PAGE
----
If, at decision operation 1106, it is determined that data was found in the received cookie indicating that the cookie relates to an alert subscription, the routine 1100 continues from decision operation 1106 to decision operation 1112. At decision operation 1112, a determination is made as to whether the information contained in the cookie regarding the subscription matches a current subscription previously identified by the subscription client 42. This may be accomplished by comparing the information extracted from the cookie to the alert sources list 32. If a match is found, there is no need to add the alert source identified in the cookie to the alert sources list 32. Therefore, the routine 1100 branches from the decision operation 1112 to the decision operation 1108 if a match is found. If no match is found, the routine 1100 branches from the decision operation 1112 to the process operation 1014, where the information contained in the cookie relating to the subscription is added to the alert sources list 32. In particular, the information identified above in TABLE 2 is added as a new entry in the alert sources list 32. The routine 1100 then continues from process operation 1114 to decision operation 1108.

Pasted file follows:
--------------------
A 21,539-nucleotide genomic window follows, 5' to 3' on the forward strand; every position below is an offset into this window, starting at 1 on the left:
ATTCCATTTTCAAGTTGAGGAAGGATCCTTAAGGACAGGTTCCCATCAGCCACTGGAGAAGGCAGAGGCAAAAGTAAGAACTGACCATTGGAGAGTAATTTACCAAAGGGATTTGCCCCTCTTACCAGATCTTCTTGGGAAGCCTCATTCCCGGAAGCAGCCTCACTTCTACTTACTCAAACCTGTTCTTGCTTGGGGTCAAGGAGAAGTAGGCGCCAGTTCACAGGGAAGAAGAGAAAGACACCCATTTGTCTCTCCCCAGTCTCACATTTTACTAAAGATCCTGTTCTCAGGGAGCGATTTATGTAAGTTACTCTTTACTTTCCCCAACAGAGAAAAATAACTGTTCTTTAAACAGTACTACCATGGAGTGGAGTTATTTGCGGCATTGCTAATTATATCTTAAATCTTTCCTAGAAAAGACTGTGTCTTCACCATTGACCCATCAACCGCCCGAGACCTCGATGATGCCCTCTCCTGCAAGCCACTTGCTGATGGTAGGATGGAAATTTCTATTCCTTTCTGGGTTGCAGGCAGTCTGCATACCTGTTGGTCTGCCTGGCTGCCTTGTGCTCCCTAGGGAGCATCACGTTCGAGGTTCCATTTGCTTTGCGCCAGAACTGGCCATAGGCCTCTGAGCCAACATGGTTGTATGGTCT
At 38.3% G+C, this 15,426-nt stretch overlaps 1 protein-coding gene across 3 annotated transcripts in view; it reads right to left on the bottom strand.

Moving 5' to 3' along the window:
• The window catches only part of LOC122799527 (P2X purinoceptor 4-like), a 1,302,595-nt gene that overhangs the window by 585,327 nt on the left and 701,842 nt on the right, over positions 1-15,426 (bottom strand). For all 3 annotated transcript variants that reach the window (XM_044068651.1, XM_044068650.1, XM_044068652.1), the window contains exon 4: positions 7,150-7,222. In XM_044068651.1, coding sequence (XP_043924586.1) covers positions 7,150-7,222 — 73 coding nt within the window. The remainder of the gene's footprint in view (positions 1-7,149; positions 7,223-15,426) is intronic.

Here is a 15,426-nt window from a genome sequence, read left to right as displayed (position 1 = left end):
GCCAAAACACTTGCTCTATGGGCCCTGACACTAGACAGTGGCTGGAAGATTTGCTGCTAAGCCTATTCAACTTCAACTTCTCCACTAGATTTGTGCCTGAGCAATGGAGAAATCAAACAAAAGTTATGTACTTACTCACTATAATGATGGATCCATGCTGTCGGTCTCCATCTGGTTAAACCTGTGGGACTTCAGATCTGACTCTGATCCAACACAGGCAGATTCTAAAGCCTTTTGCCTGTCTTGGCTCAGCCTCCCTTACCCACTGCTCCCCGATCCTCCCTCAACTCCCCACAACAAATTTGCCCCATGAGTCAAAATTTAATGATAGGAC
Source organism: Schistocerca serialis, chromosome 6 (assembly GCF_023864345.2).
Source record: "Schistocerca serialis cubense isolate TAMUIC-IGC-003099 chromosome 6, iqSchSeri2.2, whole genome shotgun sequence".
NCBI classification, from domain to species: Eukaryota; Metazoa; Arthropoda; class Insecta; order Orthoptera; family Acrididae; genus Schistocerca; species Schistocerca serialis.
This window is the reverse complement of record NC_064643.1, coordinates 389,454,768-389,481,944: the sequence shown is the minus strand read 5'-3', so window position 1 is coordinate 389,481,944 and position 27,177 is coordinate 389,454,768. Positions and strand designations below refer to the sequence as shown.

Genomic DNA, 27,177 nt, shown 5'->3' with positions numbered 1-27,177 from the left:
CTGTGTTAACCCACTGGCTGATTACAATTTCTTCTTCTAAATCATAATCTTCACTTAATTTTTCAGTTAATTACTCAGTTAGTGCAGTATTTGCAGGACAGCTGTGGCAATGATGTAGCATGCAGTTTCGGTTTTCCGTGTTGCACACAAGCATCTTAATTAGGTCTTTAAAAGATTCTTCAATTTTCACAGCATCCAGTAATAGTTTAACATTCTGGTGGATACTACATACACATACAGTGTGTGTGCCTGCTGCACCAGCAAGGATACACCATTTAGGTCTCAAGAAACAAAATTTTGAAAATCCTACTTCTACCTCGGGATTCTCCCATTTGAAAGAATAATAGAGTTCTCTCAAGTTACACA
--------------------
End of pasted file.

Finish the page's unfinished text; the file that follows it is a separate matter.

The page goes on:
Turning now to
If the trusted sources key is not set, the routine 1200 branches to validation operation 1212. If the trusted sources key is set, the routine 1200 continues to decision operation 1206, where a determination is made as to whether the current source is trusted. If the current subscription source is not trusted, the routine 1200 branches to decision operation 1208, where a determination is made as to whether additional sources remain in the alert sources list 32 to be verified. If additional sources remain to be verified, the routine 1200 branches to retrieval operation 1210, where the next subscription source identified in the alert sources list 32 is retrieved. If no additional sources remain to be verified, the routine 1200 branches to stop operation 1209, where it ends.